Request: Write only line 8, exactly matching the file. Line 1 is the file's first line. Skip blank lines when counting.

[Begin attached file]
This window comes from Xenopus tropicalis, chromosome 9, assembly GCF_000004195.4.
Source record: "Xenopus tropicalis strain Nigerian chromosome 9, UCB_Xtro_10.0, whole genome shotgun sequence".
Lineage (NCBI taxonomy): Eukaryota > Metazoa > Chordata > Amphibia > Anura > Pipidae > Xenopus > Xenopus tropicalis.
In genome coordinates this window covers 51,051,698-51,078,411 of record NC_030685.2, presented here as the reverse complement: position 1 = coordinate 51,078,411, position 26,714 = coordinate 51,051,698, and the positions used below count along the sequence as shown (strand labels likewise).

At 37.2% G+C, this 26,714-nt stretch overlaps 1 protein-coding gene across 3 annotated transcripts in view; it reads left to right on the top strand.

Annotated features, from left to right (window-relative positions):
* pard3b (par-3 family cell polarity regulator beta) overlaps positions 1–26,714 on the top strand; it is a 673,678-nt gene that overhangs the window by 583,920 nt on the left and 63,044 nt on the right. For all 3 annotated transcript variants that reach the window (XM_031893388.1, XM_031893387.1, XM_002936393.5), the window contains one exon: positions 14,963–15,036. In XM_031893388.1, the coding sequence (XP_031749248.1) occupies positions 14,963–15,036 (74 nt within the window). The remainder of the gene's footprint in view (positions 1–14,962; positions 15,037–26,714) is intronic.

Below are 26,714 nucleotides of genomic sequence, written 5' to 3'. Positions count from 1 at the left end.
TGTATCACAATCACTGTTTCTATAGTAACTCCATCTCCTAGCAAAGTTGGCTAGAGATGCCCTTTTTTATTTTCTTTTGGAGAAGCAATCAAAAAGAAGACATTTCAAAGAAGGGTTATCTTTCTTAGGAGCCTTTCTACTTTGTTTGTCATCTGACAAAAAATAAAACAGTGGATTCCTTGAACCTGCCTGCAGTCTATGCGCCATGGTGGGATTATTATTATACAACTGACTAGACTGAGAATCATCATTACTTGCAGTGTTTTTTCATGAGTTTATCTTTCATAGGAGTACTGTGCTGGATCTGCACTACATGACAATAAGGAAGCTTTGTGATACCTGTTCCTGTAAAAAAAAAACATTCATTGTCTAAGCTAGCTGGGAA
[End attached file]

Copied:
Below are 26,714 nucleotides of genomic sequence, written 5' to 3'. Positions count from 1 at the left end.